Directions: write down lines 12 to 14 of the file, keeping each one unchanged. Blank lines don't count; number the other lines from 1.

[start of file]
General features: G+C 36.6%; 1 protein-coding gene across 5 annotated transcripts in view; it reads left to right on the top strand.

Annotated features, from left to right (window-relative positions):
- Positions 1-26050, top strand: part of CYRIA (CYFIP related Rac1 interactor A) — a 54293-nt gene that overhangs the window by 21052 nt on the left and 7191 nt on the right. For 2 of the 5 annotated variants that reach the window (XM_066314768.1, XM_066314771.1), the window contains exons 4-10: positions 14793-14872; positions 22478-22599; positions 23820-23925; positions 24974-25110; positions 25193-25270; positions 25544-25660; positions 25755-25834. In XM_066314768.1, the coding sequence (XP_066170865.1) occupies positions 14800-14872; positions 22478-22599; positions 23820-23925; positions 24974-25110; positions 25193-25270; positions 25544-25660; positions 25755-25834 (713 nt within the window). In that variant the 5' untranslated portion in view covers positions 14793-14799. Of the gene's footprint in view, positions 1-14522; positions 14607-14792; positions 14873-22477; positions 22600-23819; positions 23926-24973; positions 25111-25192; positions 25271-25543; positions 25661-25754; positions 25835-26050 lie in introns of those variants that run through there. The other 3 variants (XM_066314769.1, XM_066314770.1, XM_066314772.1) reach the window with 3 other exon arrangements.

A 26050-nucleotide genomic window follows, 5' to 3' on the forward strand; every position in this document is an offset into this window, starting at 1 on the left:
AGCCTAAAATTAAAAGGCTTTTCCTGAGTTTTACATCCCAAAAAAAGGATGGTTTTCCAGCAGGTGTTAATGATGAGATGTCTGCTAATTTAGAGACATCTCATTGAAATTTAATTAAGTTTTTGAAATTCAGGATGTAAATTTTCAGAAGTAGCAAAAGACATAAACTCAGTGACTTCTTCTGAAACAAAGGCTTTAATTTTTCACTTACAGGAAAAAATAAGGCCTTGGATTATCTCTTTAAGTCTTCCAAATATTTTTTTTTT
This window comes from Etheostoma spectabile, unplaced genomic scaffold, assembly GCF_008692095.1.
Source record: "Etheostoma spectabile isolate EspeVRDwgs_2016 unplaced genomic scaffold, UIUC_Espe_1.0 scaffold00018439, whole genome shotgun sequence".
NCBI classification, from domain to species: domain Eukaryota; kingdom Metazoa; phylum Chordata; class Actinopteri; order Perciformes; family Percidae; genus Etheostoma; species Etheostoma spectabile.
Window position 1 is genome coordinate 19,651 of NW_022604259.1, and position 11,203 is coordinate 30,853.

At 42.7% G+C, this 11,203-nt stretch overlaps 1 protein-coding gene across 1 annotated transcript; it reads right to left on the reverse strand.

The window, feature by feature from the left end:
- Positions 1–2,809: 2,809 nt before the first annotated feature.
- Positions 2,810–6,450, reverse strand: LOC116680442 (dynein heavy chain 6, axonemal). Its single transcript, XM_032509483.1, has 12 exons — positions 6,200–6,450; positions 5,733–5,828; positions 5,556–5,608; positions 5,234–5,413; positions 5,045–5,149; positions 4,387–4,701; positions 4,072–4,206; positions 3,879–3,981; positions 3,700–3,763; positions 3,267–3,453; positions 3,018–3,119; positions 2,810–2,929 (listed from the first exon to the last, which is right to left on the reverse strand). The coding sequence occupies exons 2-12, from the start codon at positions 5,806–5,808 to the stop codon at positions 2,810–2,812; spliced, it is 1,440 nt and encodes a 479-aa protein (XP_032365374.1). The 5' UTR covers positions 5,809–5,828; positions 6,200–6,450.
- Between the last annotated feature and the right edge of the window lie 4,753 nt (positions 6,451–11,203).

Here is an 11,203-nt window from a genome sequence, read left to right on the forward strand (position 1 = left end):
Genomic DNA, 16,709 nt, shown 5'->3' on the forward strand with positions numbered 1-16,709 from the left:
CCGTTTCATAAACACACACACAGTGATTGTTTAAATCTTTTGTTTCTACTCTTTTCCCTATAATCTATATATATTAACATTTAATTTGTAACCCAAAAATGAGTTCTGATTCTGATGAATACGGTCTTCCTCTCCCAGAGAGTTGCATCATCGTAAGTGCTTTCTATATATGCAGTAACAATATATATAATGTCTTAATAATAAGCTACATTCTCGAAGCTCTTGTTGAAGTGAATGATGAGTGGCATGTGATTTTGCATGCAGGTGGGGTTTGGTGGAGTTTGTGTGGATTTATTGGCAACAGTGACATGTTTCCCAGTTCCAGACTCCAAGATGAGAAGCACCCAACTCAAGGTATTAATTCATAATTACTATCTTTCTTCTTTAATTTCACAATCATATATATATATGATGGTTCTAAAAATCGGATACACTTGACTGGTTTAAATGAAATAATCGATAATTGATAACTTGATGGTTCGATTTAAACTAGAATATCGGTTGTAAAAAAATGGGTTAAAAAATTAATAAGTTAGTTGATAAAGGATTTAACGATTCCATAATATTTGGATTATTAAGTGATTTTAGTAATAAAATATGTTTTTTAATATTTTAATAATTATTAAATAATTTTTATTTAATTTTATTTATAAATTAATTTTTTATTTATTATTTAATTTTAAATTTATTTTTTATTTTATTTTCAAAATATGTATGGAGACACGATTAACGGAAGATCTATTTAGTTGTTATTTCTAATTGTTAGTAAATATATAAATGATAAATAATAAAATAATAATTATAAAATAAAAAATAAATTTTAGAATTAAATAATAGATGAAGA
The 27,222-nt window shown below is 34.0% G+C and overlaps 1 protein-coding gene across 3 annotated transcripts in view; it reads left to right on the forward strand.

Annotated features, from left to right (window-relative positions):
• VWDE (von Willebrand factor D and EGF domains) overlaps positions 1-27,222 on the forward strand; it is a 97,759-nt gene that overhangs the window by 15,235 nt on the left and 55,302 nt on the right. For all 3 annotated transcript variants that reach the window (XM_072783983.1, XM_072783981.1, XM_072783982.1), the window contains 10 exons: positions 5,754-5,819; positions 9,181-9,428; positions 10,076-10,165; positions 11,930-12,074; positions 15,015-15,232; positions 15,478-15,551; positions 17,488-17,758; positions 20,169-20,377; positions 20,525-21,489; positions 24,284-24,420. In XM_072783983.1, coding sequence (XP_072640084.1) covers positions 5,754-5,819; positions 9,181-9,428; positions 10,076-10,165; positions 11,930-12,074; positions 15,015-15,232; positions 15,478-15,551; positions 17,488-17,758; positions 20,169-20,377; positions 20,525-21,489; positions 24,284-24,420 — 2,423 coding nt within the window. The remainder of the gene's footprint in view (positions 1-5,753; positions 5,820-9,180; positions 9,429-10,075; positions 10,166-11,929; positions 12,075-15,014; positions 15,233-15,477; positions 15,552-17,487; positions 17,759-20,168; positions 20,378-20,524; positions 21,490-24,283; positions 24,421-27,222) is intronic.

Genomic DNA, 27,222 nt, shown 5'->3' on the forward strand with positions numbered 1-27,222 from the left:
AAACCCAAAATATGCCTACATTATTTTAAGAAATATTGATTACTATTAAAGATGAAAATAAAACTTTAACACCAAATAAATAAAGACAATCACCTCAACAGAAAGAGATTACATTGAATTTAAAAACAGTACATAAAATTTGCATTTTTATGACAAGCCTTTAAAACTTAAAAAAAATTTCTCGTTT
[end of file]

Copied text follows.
- Positions 1–2,809: 2,809 nt before the first annotated feature.
- Positions 2,810–6,450, reverse strand: LOC116680442 (dynein heavy chain 6, axonemal). Its single transcript, XM_032509483.1, has 12 exons — positions 6,200–6,450; positions 5,733–5,828; positions 5,556–5,608; positions 5,234–5,413; positions 5,045–5,149; positions 4,387–4,701; positions 4,072–4,206; positions 3,879–3,981; positions 3,700–3,763; positions 3,267–3,453; positions 3,018–3,119; positions 2,810–2,929 (listed from the first exon to the last, which is right to left on the reverse strand). The coding sequence occupies exons 2-12, from the start codon at positions 5,806–5,808 to the stop codon at positions 2,810–2,812; spliced, it is 1,440 nt and encodes a 479-aa protein (XP_032365374.1). The 5' UTR covers positions 5,809–5,828; positions 6,200–6,450.
- Between the last annotated feature and the right edge of the window lie 4,753 nt (positions 6,451–11,203).